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Guide to Old Town Alexandria
Comments () | Published May 21, 2008
Misha's roasts beans daily inside this Old Town coffee shop.
Misha’s Coffeehouse and Coffee Roaster (102 S. Patrick St.; 703-548-4089). This no-frills hipster coffee shop does what a coffee joint is supposed to: It focuses on the coffee. Don’t go in looking for a caramel macchiato with extra whip or a double espresso mocha latte with sprinkles—this place serves coffee, period. But with more than 20 varieties roasted in-house, you’ll still have plenty to choose from. The most popular roasts are the Caravan, Route 66, Misha’s Daily, and Earl’s Private Stock.

The Perfect Pita (1640 King St.; 703-683-4330). This local chain is a favorite lunch spot for people who work in the area. The pita bread is house-made daily. The American and Mediterranean menu includes cold and hot pita sandwiches, such as one that’s toasted with chicken, spinach, and feta and provolone. There are also several vegetarian options including falafel. In nice weather, grab a seat outside on the patio for great people watching.

Restaurant Eve (110 S. Pitt St.; 703-706-0450). Ranking fourth on The Washingtonian’s most recent 100 Best Restaurants list, this Old Town jewel churns out precise yet imaginative dishes that keep locals coming back for more. In the 34-seat Chef’s Tasting Room, try a five- or nine-course tasting menu heavy on locally grown, seasonal produce and meat. In summer, the chef uses tomatoes from his own garden for a basil-laced heirloom-tomato tart. The less formal bistro and lounge offer à la carte menus with items such as duck-leg confit with lentils and house-made lemon and lobster ravioli. The five-course tasting menu costs $95, the nine-course $125; à la carte entrées run $26 to $34.

Uptowner Coffee Bar and Cafe
(1609 King St.; 703-836-3162). This corner coffee shop has a homey feel thanks to the mismatched furniture, beat-up lounge chairs, and fireplace tucked in the corner. Adding to the homegrown atmosphere, the menu—which includes breakfast and lunch items—is an homage to Alexandria: Each item is named after a street in the neighborhood. The Duke Street sandwich is a turkey club for $5.95, and the Columbus Street, for the same price, is a reuben.
Vermilion (1120 King St.; 703-684-9669). Ranked among the top restaurants in The Washingtonian’s most recent 100 Best Restaurants list, this Alexandria hot spot features a simple yet eclectic menu that pulls inspiration from Italian, French, and American Southern cuisine. The space is rustic, dimly lit with Colonial gas lamps. Treat yourself to a dinner of house-made fettuccine with trout or ravioli filled with smoked cheese, but save room for an after-dinner drink—many of Vermilion’s specialty cocktails drink like dessert.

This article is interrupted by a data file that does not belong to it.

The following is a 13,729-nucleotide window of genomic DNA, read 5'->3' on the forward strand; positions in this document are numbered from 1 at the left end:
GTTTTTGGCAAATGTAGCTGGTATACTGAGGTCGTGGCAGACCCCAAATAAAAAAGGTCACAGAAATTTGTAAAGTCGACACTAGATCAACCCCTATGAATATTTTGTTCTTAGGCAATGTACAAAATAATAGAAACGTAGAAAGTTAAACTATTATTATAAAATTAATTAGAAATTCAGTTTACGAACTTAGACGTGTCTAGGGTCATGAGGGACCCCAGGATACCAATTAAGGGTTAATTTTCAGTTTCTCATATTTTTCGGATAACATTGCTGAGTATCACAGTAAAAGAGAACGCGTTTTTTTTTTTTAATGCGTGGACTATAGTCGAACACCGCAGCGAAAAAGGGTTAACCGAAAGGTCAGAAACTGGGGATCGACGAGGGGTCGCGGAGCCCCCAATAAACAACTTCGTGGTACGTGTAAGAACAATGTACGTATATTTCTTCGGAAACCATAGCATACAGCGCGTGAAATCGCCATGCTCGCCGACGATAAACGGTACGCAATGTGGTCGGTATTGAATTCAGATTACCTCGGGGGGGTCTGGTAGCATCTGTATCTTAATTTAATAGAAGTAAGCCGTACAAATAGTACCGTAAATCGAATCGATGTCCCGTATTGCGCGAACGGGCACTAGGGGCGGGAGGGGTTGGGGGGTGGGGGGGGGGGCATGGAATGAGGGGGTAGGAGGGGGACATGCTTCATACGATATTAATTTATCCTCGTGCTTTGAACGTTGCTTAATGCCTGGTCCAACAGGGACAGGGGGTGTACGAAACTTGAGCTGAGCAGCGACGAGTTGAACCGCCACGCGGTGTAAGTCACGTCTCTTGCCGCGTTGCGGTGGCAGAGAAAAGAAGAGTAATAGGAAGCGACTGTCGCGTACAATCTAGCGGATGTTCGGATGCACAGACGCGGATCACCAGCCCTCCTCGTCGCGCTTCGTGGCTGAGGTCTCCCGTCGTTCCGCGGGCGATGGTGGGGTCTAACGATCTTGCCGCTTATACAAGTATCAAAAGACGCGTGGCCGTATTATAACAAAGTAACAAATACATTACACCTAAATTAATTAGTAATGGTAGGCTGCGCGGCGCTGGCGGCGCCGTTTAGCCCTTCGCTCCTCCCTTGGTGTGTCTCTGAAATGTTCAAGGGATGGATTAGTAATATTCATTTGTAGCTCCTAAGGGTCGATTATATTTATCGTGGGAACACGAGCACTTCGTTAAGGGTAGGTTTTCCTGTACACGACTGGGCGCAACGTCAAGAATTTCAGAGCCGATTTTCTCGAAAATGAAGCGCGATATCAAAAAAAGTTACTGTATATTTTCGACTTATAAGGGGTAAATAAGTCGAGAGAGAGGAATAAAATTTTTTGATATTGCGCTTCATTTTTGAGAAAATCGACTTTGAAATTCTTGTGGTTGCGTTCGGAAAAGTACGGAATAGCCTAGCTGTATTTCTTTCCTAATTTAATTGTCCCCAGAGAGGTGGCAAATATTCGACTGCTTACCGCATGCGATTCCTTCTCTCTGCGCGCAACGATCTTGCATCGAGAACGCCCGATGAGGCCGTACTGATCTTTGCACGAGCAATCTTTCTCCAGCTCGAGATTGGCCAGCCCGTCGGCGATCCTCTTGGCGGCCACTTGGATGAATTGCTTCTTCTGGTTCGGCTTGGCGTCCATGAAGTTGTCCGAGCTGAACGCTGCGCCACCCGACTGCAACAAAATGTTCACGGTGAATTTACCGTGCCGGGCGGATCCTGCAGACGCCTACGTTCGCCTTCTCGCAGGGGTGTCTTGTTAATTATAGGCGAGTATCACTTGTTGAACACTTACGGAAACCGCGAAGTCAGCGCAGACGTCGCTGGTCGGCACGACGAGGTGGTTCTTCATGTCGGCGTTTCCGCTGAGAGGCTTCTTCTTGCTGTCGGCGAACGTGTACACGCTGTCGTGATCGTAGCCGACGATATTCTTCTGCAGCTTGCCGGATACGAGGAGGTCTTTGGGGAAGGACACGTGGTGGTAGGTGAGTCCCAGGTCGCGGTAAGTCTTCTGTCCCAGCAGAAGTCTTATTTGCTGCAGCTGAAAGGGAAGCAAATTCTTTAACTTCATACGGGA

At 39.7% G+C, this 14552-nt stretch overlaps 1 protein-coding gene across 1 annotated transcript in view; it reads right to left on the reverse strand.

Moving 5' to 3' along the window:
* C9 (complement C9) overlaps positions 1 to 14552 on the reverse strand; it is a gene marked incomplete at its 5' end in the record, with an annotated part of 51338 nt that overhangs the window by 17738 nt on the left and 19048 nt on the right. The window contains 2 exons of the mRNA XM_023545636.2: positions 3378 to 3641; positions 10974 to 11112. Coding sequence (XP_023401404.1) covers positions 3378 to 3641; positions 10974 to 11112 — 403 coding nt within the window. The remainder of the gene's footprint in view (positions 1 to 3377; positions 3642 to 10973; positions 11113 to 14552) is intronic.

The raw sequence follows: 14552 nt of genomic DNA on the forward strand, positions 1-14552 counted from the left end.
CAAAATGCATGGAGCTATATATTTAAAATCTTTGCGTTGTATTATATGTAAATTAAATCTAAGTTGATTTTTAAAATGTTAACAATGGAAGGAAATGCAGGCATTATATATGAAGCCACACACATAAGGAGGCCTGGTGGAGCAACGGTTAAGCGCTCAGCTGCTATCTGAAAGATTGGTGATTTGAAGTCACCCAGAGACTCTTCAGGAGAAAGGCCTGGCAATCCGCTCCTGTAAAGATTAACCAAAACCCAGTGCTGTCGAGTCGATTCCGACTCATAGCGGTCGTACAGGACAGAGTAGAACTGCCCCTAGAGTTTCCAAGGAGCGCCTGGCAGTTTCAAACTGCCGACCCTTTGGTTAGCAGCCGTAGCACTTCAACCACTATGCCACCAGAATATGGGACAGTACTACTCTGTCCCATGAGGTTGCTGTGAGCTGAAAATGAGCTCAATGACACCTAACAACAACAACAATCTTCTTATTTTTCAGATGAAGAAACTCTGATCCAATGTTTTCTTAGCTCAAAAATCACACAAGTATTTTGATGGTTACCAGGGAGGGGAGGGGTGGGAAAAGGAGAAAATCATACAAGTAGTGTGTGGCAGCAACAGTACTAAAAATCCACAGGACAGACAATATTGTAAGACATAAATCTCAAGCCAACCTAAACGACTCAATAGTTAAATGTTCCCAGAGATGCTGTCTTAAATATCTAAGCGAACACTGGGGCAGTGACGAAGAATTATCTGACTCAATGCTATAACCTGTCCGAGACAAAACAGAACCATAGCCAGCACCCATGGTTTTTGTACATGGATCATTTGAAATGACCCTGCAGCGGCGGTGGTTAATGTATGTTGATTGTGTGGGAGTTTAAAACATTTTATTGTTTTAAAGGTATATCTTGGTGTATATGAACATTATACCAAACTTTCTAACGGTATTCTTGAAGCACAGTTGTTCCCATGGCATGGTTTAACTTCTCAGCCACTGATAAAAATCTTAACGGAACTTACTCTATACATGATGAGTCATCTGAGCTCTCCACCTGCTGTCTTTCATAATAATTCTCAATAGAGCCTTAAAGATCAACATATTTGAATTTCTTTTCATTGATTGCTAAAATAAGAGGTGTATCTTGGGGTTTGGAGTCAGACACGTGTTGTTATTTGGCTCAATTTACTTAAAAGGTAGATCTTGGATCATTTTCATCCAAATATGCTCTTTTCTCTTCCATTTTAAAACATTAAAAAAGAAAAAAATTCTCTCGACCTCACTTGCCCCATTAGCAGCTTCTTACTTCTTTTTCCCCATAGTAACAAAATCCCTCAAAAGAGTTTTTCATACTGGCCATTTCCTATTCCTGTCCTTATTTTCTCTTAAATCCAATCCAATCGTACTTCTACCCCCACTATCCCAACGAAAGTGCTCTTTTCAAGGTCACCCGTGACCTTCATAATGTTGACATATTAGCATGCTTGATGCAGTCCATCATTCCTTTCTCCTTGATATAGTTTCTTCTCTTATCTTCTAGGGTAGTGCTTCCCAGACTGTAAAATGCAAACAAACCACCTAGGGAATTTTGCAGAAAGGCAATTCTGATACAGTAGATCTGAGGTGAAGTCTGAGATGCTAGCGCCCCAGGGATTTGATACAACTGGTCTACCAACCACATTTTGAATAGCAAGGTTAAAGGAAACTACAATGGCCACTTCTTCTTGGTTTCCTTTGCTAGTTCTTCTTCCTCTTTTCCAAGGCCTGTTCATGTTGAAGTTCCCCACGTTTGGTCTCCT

ART & FUN
Arts Afire Glass Gallery (1117 King St.; 703-548-1197). This glass gallery and shop features breakable creations by local artisans as well as ones as far away as Washington state. Some of the pieces are kitschy, such as the glass cats, but some are truly beautiful. The creations by Nina Falk remind us of rolling waves. A word of caution: The gallery has a strict you-break-it-you-buy-it policy, so this might not be the best place for little ones.

Big Wheel Bikes
(2 Prince St.; 703-739-2300). Athletic types can rent a bike here and ride to George Washington’s estate at Mount Vernon. It’s just a ten mile trip on the Mount Vernon Trail, which follows the Potomac’s Virginia shoreline. Rentals cost $35 a day.

Elizabeth Stone Gallery (1127 King St., Suite 201; 703-706-0025). The works on display at this whimsical gallery make you want to be a kid again—it houses original artwork by renowned children’s book illustrators. Check out signed illustrations from classics including Where the Wild Things Are and Curious George. While you’re there, pick up signed, limited-edition prints, posters, children’s books, and more from the gift shop.
Old Town Theater (815½ King St.; 703-683-8888). This former vaudeville theater, built in 1914, now serves as 400-seat movie theater. It screens indie films alongside mainstream blockbusters—when we went, Baby Mama with Tina Fey had top billing. The concessions counter offers the usual snacks and sodas but also beer, wine, and a few sandwiches.

Torpedo Factory Art Center
(105 N. Union St.; 703-838-4565). This unique spot is a World War II torpedo factory turned art gallery and studio space. The two torpedoes are on display are impressive, but the main draw is the 160 professional artists who create, exhibit, and sell their art on the premises. Among the fine arts and crafts at the gallery are ceramics, collage, glass, jewelry, photography, and sculpture. New artists are added annually through a juried selection process, keeping the work fresh. Admission to the gallery and studios is free. The gallery spaces are open until 5, but studio hours vary depending on the artist.

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Posted at 12:00 AM/ET, 05/21/2008 RSS | Print | Permalink | Washingtonian.com Articles